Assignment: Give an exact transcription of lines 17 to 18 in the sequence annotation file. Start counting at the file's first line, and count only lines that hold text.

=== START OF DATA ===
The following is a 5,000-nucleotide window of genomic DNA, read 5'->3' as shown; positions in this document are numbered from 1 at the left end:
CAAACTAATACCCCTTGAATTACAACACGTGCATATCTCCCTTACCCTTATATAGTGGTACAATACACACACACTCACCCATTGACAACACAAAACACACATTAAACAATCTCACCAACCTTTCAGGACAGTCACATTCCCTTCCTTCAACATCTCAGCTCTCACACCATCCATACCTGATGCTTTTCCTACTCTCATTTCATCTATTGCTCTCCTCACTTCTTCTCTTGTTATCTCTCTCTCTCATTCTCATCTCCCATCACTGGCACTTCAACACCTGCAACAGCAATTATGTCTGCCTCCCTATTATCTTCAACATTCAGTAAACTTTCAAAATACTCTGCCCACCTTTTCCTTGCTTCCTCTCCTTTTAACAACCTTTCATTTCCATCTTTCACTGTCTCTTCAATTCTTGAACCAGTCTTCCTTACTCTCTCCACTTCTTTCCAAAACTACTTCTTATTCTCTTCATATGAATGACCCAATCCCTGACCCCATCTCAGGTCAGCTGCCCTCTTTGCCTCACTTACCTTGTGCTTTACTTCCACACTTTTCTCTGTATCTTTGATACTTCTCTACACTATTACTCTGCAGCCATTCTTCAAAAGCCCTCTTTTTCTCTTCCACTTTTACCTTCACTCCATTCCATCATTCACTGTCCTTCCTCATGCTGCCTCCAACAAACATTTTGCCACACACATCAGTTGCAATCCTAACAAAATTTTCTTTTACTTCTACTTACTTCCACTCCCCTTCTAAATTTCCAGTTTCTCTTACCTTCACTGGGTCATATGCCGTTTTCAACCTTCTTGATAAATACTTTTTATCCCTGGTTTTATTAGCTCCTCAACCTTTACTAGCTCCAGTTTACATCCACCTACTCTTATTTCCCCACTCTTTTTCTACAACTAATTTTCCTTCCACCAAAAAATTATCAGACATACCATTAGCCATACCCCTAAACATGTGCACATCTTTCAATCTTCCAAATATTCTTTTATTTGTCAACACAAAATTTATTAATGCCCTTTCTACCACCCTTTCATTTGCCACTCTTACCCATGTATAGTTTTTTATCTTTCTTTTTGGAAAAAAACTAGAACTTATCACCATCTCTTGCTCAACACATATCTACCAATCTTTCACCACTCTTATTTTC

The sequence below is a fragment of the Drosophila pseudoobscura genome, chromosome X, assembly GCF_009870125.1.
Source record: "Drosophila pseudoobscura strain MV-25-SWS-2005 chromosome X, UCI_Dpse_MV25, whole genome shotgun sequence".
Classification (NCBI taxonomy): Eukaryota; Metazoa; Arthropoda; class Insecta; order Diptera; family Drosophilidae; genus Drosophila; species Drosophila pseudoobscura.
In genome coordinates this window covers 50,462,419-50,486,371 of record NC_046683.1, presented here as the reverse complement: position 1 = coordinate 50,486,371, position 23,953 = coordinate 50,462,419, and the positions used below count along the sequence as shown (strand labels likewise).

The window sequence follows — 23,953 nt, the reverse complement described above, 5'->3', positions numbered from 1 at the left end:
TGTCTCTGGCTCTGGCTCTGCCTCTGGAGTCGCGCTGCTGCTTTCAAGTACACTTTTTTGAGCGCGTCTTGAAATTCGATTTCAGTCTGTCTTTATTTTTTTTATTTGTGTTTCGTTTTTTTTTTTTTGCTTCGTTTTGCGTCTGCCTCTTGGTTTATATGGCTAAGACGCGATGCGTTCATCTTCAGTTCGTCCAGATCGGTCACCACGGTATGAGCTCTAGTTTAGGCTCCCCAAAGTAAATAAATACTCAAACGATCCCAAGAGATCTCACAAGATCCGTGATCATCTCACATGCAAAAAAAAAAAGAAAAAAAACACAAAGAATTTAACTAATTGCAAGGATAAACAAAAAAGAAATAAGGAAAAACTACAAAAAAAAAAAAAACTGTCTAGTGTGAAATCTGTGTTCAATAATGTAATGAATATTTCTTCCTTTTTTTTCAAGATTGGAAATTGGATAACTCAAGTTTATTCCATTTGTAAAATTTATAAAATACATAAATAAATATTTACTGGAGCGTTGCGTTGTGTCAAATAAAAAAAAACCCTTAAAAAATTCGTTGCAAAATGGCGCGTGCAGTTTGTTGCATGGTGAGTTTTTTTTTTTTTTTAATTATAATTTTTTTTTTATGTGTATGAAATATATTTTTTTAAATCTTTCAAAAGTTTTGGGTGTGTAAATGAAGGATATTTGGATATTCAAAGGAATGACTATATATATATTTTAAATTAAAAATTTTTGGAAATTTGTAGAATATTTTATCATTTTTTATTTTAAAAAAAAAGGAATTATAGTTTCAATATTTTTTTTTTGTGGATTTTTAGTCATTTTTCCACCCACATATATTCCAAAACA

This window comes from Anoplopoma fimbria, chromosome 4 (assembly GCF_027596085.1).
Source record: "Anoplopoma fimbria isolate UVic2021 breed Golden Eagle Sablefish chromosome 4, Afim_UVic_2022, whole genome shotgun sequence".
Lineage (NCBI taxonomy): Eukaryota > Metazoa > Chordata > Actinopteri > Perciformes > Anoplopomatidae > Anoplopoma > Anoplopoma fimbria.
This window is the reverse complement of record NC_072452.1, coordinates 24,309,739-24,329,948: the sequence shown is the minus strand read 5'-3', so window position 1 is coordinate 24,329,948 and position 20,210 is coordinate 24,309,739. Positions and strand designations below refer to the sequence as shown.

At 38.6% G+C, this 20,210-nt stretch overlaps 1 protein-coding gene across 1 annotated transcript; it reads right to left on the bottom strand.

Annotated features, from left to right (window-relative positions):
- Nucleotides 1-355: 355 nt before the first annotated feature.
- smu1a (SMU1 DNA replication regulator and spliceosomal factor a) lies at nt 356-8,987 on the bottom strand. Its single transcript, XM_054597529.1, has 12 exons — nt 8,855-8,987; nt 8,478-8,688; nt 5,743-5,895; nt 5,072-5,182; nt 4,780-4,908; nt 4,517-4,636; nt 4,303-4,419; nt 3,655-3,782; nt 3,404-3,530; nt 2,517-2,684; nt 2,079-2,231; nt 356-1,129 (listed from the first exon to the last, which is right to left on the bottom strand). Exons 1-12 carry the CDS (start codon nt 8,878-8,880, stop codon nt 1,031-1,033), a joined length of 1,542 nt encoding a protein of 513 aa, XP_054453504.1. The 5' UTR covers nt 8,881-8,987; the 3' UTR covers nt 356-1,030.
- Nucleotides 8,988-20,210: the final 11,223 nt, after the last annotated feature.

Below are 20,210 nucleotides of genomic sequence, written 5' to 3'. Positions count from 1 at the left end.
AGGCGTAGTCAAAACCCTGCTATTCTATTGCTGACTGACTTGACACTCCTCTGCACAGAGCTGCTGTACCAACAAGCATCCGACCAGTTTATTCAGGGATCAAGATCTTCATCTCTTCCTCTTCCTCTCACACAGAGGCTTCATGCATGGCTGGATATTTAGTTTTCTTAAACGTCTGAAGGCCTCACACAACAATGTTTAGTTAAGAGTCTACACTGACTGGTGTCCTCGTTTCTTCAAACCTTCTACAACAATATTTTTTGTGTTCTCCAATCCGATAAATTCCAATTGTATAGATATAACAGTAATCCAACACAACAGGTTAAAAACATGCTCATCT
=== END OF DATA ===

- Nucleotides 8,988-20,210: the final 11,223 nt, after the last annotated feature.

Below are 20,210 nucleotides of genomic sequence, written 5' to 3'. Positions count from 1 at the left end.